Worsening insecurity prompted military coups in 2020 and 2021. The junta then kicked out French troops who were helping fight the militants, teamed up with Russian private military contractor the Wagner Group, and ordered MINUSMA to leave.
The mission has until December 31 to pack up. So far, more than 6,000 of nearly 14,000 personnel have left, the U.N. spokeswoman said.
The Tuareg rebels signed a 2015 peace agreement brokered by MINUSMA but maintained control of much of the north from Kidal. That accord has fallen apart since the mission began moving out.
The first sign of trouble came in early August, when fighting broke out between Mali’s army and Tuareg rebels around the U.N.’s camp in Ber in the north. The mission left the camp on Aug. 13, two days early. Its convoy was attacked twice that day, injuring four peacekeepers, it said.
In October, gunfire around its base in Tessalit, near the Algerian border, forced peacekeepers to shelter in bunkers, the U.N. said. On October 19, shots hit a MINUSMA plane landing at the airstrip.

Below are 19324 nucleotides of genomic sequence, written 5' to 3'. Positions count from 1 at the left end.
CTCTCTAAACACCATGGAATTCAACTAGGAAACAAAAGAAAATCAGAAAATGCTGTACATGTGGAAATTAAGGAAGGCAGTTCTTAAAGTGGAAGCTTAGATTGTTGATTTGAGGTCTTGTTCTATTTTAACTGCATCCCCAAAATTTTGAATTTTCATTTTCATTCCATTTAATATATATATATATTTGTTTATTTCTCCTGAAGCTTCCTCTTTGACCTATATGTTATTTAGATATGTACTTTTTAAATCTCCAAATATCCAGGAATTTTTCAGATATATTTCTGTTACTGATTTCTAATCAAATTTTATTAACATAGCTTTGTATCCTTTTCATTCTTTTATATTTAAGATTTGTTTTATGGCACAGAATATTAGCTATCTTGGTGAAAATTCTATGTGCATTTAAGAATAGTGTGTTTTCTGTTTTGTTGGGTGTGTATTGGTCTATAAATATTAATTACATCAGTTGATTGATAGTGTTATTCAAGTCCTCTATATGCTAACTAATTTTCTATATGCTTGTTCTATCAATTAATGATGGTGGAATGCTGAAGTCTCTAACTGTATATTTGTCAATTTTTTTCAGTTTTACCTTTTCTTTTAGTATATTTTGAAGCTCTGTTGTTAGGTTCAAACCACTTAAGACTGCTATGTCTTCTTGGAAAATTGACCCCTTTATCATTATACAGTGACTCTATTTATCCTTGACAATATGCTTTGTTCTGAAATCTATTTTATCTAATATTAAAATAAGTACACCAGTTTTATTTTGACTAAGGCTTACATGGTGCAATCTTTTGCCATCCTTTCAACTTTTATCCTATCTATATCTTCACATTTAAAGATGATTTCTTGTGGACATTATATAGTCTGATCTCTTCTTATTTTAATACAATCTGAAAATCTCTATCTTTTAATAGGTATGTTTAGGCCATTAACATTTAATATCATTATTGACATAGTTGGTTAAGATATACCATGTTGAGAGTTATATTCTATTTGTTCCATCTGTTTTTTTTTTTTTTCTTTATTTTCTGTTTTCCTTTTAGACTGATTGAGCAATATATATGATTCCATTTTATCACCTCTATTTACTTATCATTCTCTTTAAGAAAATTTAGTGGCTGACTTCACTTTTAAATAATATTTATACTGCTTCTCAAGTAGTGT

When the last troops left Tessalit on October 21, they were denied air support for the nine-day journey across the unpoliced desert.
“They are effectively endangering the lives of our troops,” one of the sources said. As in Kidal, peacekeepers destroyed equipment before leaving that could have been transported in trucks earlier, if the government had allowed.
Air support was also denied convoys departing Kidal on a 350-kilometre (217-mile) journey south to the city of Gao, the MINUSMA spokesperson said.
Three security analysts told Reuters that Kidal, a Tuareg stronghold from which rebels have long fought for autonomy of the desert region they call Azawad, was a potential flash point now that the U.N. has left. It is not clear how well positioned the Malian army is to take back the base. It has been trying to reach the city in recent weeks, but progress is slow, the analysts said.